Vegetables
We still buy big bags of potatoes and onions, which are staple items for us, but we produce most other vegetables (I'm afraid to say that on the internet, as we're always one chicken invasion away from disaster). This year, my plan for the garden includes (weather and pest permitting) a large crop of garlic, sweet potatoes, potatoes and onions, enough tomatoes to preserve for the year. I can't really calculate the calories on the vegetables we produce, but despite the drought we eat greens a few times a week (I know it should be every day), produced a pretty good crop of squashes, pumpkins and tomatoes, and are still getting a lot of peppers, eggplant and cape gooseberries from our lingering summer crop.

Fruit
We're close to getting a lot of fruits and should produce enough fruit for our family's consumption, and possibly more than enough, in about 2 years, but for the most part we still buy fruit as our trees are taking a while to mature-- not helped by the drought! We got some peaches, some apricots and blackberries this past summer, have a fairly continuous supply of gooseberries we eat every day, and have a large crop of tamarillos (currently), guavas (still ripening), and bananas (still ripening) and granadillas/guavadillas are finally on their way. We're hoping next year we'll start to harvest some citrus, pomegranates, almonds, figs and plums. Then in another couple of years we'll get much more citrus and nectarines, apples and pears.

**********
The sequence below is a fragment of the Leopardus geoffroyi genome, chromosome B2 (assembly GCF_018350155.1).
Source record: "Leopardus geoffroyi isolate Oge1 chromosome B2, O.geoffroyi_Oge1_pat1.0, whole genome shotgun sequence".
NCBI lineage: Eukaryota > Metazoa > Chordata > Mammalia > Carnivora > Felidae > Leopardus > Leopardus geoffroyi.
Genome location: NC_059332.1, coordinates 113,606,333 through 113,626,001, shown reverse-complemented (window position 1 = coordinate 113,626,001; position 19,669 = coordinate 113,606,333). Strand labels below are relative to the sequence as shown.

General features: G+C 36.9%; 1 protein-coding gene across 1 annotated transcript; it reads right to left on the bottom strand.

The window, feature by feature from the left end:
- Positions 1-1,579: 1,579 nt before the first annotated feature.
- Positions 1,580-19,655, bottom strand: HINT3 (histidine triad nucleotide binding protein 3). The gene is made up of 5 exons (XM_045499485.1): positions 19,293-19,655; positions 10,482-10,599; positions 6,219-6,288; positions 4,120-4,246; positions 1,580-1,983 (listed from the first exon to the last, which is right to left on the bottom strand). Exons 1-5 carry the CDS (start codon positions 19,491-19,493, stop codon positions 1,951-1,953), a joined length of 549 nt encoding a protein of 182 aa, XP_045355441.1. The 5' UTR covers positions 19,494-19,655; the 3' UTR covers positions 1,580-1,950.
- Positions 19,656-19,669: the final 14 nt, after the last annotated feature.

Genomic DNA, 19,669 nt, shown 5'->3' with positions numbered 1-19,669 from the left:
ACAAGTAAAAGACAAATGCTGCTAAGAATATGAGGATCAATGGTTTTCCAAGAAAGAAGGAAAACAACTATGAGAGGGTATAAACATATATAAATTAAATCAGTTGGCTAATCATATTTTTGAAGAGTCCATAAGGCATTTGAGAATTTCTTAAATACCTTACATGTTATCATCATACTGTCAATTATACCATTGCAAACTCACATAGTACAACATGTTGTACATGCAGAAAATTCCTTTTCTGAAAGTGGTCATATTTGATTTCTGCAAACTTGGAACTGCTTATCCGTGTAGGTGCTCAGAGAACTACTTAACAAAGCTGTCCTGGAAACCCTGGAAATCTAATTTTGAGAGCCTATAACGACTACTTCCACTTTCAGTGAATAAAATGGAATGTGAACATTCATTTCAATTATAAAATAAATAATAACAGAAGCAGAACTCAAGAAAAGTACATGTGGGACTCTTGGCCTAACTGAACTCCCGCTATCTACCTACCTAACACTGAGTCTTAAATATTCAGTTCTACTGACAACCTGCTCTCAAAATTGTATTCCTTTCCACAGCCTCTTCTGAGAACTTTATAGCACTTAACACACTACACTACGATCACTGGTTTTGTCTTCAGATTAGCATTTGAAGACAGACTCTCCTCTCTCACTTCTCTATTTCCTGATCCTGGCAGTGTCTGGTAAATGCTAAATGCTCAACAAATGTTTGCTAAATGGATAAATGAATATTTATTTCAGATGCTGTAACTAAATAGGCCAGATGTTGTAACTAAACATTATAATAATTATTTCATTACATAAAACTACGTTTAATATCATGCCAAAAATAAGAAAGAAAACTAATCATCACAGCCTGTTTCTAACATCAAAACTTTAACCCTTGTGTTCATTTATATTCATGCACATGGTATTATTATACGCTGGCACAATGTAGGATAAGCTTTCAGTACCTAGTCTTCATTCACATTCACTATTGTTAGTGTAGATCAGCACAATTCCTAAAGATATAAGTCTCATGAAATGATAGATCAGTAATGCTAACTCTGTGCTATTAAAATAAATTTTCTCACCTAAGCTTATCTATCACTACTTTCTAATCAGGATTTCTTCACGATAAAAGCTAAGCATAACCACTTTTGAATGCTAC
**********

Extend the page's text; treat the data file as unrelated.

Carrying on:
Oil
Our trees produced a lot of olives this year, and we tried to make olive olive oil with our Piteba press, with disastrous results (Hana mercifully overturned the "olive oil," so we didn't have to actually make the decision whether to use it or not). We're going to try peanut oil rather, then work our way back up to olive oil... So we're going to be buying in oil (or at least nuts) for a good while. We were able to give away some olives to friends so at least they weren't wasted.

The Not-Pinterest version of making olive oil...


Honey
Thanks to my dad and our three hives, we're suddenly in a position to stop buying sugar. My dad did not take honey from the bees over the summer at all, because both of our two hives had swarmed (I managed to catch one but not the other). It's not that sugar was exactly eating away at our food budget, but having a row of honey jars on the shelf feels wonderful.